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My father, an atheist Jew whose holiday philosophy is basically “bah, humbug,” who barely tolerated our Christmas tree and only slightly more tolerated a menorah, always insisted upon an annual Christmas Eve reading of The Night Before Christmas.* Our Little Golden Book edition, used briefly once a year then tucked away in a drawer with the hand-knit stockings, never lost that new book smell: its clean cover and fresh pages set it apart from the other, well-handled children’s books in my parents’ house. My brothers and I snuggled on the couch, then our children snuggled on the couch (even when they were too old and too cool to snuggle), and my dad relished the chance to perform poetry while his own pipe’s smoke “encircled his head like a wreath.” 

This pipe-smoking, poetry declaiming, pediatric hematologist oncologist was and still is a generous Scrooge who nourished my love of literature and, forced into becoming a doctor by his parents, encouraged a vicarious career for me as an English teacher. His den is a dusty, magical space overstuffed with books and the totems of his obsessions: Moby Dick, Scotland, Mozart, The Dallas Cowboys. As a child, I was allowed entrance to listen to poetry: the lilting cadence in Tennyson’s “Song of Hiawatha,” the intensity of John Donne’s Holy Sonnets, the humor of Ogden Nash as recited by my father. 

But it was the tradition of reading The Night Before Christmas for as long as I remember that first piqued my fascination with language’s elasticity, its vividness. So many colorful similes! Such active verbs! I was especially drawn to moments of complexity: “As dry leaves before the wild hurricane fly,/When they meet with an obstacle, mount to the sky” stuck in my brain as I teased out its grammar, its imagery. Old-fashioned words, unfamiliar words I treasured (“droll” “lustre”); the power of naming (fun fact: Donner and Blitzen were originally Dunder and Blixem—Dutch words for thunder and lightning); I adored the detailed liveliness of the “right jolly old elf” himself, for whom we left a plate of Nilla wafers and a tin mug of milk.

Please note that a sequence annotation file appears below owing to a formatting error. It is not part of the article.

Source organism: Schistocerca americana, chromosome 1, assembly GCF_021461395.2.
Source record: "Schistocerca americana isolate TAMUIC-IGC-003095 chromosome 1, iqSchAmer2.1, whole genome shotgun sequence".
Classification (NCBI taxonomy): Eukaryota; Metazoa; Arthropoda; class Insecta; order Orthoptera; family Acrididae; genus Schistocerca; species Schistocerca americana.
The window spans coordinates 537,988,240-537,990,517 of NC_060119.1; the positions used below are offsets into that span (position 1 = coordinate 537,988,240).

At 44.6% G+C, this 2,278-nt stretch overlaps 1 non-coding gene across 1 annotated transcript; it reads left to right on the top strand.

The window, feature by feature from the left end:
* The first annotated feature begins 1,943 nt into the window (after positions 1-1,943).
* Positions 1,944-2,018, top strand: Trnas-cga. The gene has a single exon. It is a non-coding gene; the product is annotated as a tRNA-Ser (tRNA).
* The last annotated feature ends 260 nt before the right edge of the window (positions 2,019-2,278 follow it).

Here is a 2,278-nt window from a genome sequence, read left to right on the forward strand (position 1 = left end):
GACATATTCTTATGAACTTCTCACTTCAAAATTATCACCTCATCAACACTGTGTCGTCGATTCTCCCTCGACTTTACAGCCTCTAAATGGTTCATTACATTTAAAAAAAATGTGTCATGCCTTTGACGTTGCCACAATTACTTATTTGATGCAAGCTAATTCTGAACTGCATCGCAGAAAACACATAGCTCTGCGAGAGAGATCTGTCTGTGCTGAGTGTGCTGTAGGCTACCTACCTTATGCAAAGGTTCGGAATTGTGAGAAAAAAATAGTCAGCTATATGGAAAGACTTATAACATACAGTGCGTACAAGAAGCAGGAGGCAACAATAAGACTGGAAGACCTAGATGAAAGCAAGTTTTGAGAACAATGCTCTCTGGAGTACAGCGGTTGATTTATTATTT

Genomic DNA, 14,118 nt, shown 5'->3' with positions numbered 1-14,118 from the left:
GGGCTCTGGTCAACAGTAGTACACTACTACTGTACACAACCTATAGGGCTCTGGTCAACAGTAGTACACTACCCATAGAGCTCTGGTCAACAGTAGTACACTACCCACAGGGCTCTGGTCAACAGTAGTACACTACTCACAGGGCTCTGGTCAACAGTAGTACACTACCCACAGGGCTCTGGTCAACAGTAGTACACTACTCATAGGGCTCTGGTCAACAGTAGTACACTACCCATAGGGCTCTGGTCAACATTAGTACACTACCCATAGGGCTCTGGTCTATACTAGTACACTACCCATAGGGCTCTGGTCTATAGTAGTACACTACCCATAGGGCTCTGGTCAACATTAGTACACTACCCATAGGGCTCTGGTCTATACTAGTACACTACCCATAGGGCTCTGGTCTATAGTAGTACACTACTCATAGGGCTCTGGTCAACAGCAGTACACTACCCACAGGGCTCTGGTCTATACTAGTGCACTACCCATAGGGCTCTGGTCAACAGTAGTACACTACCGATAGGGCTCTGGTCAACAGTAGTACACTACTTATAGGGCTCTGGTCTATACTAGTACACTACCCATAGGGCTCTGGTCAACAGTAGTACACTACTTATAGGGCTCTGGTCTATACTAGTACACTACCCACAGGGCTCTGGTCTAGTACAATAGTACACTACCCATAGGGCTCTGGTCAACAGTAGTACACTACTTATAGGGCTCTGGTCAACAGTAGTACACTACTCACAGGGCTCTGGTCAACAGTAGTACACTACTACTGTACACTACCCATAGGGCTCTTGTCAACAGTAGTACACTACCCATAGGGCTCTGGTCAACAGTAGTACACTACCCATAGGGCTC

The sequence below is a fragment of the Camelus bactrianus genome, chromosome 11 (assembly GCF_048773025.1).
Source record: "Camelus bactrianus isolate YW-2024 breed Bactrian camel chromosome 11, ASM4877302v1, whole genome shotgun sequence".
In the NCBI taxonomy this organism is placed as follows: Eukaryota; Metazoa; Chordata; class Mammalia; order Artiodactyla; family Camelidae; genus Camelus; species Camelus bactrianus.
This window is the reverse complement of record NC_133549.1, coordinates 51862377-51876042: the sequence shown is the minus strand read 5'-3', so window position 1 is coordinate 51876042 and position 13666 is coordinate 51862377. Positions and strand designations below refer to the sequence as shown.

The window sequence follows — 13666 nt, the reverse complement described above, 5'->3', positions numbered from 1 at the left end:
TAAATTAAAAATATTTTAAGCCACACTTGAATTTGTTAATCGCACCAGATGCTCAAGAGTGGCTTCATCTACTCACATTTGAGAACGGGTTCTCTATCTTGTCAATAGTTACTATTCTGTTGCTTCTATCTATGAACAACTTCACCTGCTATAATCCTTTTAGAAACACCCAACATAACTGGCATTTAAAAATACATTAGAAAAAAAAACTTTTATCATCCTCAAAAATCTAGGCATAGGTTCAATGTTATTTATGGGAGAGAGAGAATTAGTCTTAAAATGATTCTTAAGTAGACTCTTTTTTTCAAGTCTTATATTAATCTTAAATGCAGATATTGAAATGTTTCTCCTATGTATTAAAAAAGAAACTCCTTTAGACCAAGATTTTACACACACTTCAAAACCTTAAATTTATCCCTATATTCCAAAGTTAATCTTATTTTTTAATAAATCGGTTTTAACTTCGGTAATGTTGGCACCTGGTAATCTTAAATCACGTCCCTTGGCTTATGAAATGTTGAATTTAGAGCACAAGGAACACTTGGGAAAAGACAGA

As an atheist Jew myself, one who loves our Christmas tree and remembers to light the menorah, I am grateful to my father for his insistence on poetry, on tradition, on reading, and I quote with cheer in these troubling times, “Happy Christmas to all, and to all a good night!”

*”A Visit From St. Nicholas” by Clement Clarke Moore


Laura Dickerman

Laura Dickerman taught high school English for many years; has a couple of master's degrees in Fiction and English; and has lived in Vermont, New Haven, New York City, Philadelphia, Brussels, and currently Atlanta. She is bossy in two book clubs, opinionated about even things she knows very little about, believes you can put down a bad book, and passionately supports re-reading Middlemarch every five years.